The weather between Wisconsin and Ohio has been described this week as "severe" - thunderstorms, high winds, hail, possible tornadoes and flooding. Not what this novice long-distance driver wants to hear. So when my dad and his wife mentioned that it might be prudent to stay a couple of extra days, we gratefully accepted. Our trip was scheduled so that we would not miss another week of farm school, but we've let go of all priorities this week other than traveling safely and enjoying this extra time with grandparents.
|Sheboygan, Lake Michigan|
I was apprehensive about lengthening our stay because our first day here was kind of horrible. For me at least. I feel like I am actively working through some major issues when I am traveling alone with my kids: self-consciousness, trust, patience, to name just three. Trust that my parents (all five of them, including inlaws and step) see the whole of who we are, the works-in-progress, not just the little snapshots that make me cringe. Trust that my kids are going to be true to who they are and what they are experiencing, whether it is total immersion in the world of cousin-play, or sudden overwhelming longing for home, or simply a need for time to adjust to a new place and new people - and that that is all OK. Self-consciousness about my parenting skills, about my children's behavior, about our interactions, my responses, their attitude, the food choices I make for our family, our values and priorities that lead me to make those choices. And patience with all of it! Though I am very grounded in our choices and our lifestyle when we're at home, I feel like I am quick to regress to a state of panic when we've been away from home for some time, and while it is getting better the older the girls get and the wiser (!) I become, it is painful to have it resurface for at least a day or so every single trip or visit. Haven't I lived long enough to let these things go? Haven't I already learned these lessons? Am I so (fill in the blank: dense, unevolved, stupid, spiritually disconnected, etc...) that I can't grow beyond these feelings that so negatively affect our time with family?
|Wing, Sheboygan, Lake Michigan|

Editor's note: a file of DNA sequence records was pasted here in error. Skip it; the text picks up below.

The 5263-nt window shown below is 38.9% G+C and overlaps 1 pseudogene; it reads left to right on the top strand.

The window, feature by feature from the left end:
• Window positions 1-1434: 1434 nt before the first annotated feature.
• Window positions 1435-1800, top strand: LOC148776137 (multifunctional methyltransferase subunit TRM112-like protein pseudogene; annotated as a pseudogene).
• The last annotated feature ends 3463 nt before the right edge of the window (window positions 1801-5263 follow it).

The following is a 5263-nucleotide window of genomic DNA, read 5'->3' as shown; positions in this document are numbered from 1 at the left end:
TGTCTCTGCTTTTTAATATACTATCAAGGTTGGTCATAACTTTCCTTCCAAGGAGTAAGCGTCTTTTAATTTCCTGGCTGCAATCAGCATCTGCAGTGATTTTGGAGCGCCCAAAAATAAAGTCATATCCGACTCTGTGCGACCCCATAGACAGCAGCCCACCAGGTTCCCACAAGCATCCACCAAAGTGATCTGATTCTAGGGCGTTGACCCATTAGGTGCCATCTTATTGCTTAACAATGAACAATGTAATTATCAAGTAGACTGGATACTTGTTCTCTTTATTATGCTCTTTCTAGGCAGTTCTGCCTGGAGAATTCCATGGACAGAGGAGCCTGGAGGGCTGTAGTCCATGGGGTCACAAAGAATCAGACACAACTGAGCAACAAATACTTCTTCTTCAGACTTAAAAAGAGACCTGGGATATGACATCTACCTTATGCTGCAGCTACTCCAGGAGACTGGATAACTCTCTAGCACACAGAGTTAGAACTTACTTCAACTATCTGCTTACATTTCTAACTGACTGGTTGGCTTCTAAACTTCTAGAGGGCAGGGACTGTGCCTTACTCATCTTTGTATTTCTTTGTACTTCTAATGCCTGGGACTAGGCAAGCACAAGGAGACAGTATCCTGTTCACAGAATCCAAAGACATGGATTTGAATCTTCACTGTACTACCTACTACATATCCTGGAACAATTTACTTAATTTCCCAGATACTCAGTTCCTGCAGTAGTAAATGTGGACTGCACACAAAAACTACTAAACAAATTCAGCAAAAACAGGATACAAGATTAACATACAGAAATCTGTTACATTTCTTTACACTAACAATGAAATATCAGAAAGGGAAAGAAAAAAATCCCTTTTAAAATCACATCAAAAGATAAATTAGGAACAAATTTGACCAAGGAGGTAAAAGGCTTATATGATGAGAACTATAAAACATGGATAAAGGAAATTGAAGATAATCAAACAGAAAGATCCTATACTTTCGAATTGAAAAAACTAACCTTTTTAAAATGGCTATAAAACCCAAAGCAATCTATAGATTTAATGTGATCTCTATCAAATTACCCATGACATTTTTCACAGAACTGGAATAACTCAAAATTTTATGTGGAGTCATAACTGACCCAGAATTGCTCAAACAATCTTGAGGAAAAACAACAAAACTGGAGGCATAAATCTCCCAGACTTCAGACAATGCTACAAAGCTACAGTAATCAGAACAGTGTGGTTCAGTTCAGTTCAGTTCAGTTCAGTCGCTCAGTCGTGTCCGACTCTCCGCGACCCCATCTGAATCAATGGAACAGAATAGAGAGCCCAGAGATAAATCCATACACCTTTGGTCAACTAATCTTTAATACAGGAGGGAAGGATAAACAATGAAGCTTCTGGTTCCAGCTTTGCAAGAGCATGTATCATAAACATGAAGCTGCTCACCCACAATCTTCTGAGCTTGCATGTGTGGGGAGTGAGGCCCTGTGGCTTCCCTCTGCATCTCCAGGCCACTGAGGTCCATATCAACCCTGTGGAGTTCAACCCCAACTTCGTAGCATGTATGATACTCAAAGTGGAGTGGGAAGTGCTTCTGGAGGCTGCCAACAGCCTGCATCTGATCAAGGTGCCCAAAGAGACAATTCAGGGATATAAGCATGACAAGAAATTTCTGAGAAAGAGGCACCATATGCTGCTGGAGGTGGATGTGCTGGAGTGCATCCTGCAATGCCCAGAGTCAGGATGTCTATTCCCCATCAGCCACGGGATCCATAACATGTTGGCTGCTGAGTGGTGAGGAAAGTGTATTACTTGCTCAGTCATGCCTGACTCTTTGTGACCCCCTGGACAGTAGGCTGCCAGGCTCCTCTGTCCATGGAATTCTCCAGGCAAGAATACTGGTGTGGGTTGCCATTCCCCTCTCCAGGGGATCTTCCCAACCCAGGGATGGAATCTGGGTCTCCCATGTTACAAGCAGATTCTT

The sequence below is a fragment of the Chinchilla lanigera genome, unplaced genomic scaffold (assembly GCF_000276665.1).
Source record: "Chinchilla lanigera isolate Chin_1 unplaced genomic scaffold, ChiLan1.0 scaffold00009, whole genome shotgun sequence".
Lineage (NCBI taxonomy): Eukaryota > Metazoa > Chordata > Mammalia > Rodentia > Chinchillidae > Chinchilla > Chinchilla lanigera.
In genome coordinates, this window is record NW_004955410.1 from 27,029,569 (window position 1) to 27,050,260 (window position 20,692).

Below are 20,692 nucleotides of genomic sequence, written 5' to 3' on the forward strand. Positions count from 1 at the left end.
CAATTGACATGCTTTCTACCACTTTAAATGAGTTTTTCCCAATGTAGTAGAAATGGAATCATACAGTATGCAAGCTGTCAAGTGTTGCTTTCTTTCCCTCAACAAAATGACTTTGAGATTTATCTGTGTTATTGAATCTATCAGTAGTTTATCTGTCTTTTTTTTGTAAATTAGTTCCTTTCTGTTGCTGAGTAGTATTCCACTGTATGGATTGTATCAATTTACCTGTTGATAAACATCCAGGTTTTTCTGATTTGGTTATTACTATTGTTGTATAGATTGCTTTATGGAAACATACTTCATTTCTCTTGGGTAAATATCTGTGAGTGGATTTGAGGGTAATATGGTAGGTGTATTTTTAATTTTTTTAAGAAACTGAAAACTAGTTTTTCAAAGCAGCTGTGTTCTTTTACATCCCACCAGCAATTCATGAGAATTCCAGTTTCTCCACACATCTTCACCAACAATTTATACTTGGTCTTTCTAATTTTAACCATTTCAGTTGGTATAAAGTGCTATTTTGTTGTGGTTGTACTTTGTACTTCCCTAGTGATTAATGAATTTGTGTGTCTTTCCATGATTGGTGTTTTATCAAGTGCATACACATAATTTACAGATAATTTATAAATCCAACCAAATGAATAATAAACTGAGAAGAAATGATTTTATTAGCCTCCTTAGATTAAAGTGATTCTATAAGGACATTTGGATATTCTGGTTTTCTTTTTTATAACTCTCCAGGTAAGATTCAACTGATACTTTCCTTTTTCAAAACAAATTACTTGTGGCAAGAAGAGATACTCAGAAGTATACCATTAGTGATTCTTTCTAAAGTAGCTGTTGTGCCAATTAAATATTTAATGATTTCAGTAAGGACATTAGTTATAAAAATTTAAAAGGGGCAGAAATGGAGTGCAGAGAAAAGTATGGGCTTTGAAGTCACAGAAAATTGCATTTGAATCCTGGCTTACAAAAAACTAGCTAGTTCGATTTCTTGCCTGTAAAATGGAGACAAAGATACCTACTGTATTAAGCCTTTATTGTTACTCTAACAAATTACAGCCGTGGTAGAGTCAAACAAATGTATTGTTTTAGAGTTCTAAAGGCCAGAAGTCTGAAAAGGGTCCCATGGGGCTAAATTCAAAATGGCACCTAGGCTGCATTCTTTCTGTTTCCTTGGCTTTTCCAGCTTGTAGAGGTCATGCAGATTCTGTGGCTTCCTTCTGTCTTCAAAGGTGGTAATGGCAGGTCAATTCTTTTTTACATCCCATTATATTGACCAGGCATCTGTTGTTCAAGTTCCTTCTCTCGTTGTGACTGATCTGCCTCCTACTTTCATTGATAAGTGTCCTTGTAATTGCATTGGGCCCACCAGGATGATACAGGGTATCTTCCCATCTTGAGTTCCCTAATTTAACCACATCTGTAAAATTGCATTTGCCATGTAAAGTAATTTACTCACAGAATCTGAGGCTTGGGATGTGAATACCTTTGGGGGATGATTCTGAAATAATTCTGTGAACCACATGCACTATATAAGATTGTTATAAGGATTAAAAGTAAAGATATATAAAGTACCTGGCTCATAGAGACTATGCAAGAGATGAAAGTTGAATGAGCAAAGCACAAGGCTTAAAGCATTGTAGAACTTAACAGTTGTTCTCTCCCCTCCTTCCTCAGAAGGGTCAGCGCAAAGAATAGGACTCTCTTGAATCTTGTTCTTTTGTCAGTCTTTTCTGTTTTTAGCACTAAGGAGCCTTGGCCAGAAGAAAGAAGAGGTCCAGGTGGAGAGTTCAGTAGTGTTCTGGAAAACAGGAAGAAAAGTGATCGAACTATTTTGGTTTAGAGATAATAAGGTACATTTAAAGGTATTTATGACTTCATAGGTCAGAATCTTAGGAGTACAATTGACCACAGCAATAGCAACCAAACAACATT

Anika and I wrestled through the first day, a battle of wills, alternately threatening and consoling each other. It was mad-making for both of us. I felt like one big apology - feeling regret about our interactions, embarrassed in front of my dad and Liz, wishing that the equilibrium she and I have found lately was evident right now - so they could see what a good parent I am and what an amazing child she is. Well, Ani was where she was - she is growing more flexible as she ages (which is what I hope for all of us!), but I love and admire her ability to be in tune with what she needs, regardless of the group agenda. On what we thought was our one day here, she wanted nothing to do with hiking or being outside. She wanted to get in the car and drive home. She wanted me to herself, and when that wasn't possible (or so I thought), she declared she hated me anyway. Ouch. All of it was painful to me, and in case this hasn't happened to you, you cannot be your best self coming from a place of sheer embarrassment. It is ugly. So I just tried to let go. And do you know what happened? The more patient, calm people in our group (hi, Dad) took over. Eliza, Liz and I headed off into a beautiful birch wood - a part of the Ice Age Trail - while Ani sulked in the car with my dad. Quickly, however, she was dragging my dad out of the car to run and play on the small hills and boulders spread near the parking lot. By the time we returned, she was laughing, my dad was giggling, and the restart button had been pushed.
I had been carrying all of these bad feelings with me, but my dad understood. Liz understood. They've had kids, they have thirteen grandkids (with one more on the way); they've seen imperfection, and they love us all anyway. As do the other grandparents we've seen on our trip. I had declared, "We won't leave you for the last stop next time! This always happens, that my kids are overwhelmed and done with visiting and ready to go home!" - more apologies. My dad quietly remarked that maybe we were just needing more time, a little transition to being Here and then we'd have a nice visit. When we extended our time here, that is exactly what happened. Things were not Perfect, but Ani got one-on-one time with her grandparents. Eliza got to hang out and socialize and play and enjoy being in the midst of people she loves. I got some time alone (ahem) - we all got what we needed, time to connect and just be Here.